I suppose today’s real men are different than previous. I would never declare one better than the other. All I know is what personally shaped my life and what still influences me today. Both my grandfathers were “Railroad” men. The examples of commitment and grit have infused my blood with drive and ambition. One of the legacies I am able to hold onto is denim. They wore the hell out of denim! I wear denim every day. It is in my blood. The smell and the feel connects me to my roots.

Lastly and certainly not less important are the strong incredible women who supported these men. I have been truly blessed by having a family with such strong, smart incredible females. This will always be part of my heritage and now I can proudly transform it all into iconic art. I hope you will follow my progress with this series.


With this personal project I have incorporated the locomotive and the bold powerful lines that make this industrial iconic massive piece of steel into a contemporary design. The added twist is I am using the denim colors and texture to represent this contrast.


The subtle detail of the denim for me is like the connector. Denim is the glue that has made this country so different. I don’t expect this is for every one but it really is a personal project for me.

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The Artist’s grand-daddies were Wade Alderman and Archie Strickland.  Both of the patriarchs were railroaders their entire life.



Wade was a middle-born child of 14 siblings raised in Plant City, Florida. His father moved the family in a covered wagon from South Georgia when he was four years old.

Wade went to work for The Seaboard Air Line Railroad and remained with them for 45 years as a “Car-Inspector.”  This meant that he had to check both sides of every railroad car of a long train before it was allowed to roll out of Yeoman’s Yard. A red tag was placed on any car not passing the inspection and had to be pulled out and sent to the “Gary shops.”  Wade worked for the first 21 years, seven days a week with five holidays, never missing a day of work. He took David’s dad when he was a kid to the Union Station in Tampa and let him blow the whistle on the engine of “The Orange Blossom Special,” serving New York to Florida. Eventually, the two railroads merged and called “The Seaboard Coast Line Railroad.”

Wade and Archie were then retiring and there was no longer any friendly competition between the two.

Its passenger operations were taken over by Amtrak in 1971.  After many mergers, the two old railroads were finally owned by CSX Transportation.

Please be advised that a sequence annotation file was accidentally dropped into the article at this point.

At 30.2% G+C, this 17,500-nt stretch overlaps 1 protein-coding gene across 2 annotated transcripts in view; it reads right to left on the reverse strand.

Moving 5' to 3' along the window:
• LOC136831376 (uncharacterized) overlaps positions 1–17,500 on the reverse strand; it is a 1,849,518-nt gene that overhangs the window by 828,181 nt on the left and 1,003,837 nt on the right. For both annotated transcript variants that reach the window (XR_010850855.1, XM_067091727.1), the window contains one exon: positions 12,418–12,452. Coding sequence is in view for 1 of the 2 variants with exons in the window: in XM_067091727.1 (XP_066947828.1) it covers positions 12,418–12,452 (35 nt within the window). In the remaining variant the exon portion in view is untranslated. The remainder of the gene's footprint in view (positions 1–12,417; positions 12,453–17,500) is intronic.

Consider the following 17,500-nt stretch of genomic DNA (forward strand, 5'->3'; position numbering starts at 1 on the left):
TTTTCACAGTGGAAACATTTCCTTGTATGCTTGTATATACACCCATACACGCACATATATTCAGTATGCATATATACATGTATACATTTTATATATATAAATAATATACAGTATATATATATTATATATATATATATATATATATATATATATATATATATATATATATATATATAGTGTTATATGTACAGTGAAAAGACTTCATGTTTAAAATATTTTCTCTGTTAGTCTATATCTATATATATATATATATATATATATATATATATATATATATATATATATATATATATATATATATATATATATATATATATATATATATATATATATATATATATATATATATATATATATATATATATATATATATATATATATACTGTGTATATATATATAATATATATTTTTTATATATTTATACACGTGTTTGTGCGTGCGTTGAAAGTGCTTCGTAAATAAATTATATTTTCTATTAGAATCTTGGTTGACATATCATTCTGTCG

My mom’s father was born in 1902 (117 years ago).  His father died when he was 9 years old and in the 3rd grade.  He had a younger sister, brother and mom.  In those days the oldest child would quit school and go to work to support the family. Even though he only had a 3rd grade education, he was considered an unbelievable mathematician and voracious reader.  I remember my mom telling me they were one of the very few in our neighborhood that took a “paper” and shared it with all the others in the community.

He never had the opportunity to continue his education but later in life he would become the president of his boilermaker’s union at the railroad and actually held that position until 1954 when he retired.  In those days (depression times) the guys with the railroad had pretty good jobs compared with many others. He was with the ACL RR for approximately 32+ years – first in Waycross, GA then moved when the “shops” moved to Tampa (UCETA)  They lived in a community called Uceta and the shops which were in walking distance of their house - therefore the name - ACL Uceta shops

My mom and her sister often visited the shops.  The buildings would have 4 or 5 huge engines that had been brought in for repair– some with wheels still on and some that were being dismantled to be worked.  They were rolled in on regular train tracks. My mom and her sister knew everyone and the guys would let them climb up into the engines. The engines were soooo large. She said she actually sat inside the engine, it was sooo high. The guys would be black from working on the dirty, dirty engines.  My grandfather would come home in greasy, black oil/smut all over his skin and clothes.  Not a pretty sight. In fact one of the reasons for his retirement in 1954 was an extreme allergic reaction he had to all the dirty oil and no telling what else during those days.

Their little community had approximately 30-35 very small homes.  With the exception of 3 or 4 guys, everyone worked for either the Atlantic Coast Line RR or Seaboard RR.  It was a very close community (actually no competition). They knew each other’s families and knew the job of every RR worker – all the way up to the engineer.  It was a proud group of workers – no matter which RR you worked for. Again these were the best of jobs during the depression era. They shared with everyone in the community – vegetables, fruit, chickens, eggs and the dairy products from the cows.

She told me that some of the most memorable train rides were during World War II.  The trains would be packed with military. So full that they would take turns sitting/sleeping with those that had to stand.  Her mother would fry (don’t remember how many) chickens and baked the most delicious biscuits and packed them in boxes so they could share with the soldiers on the train.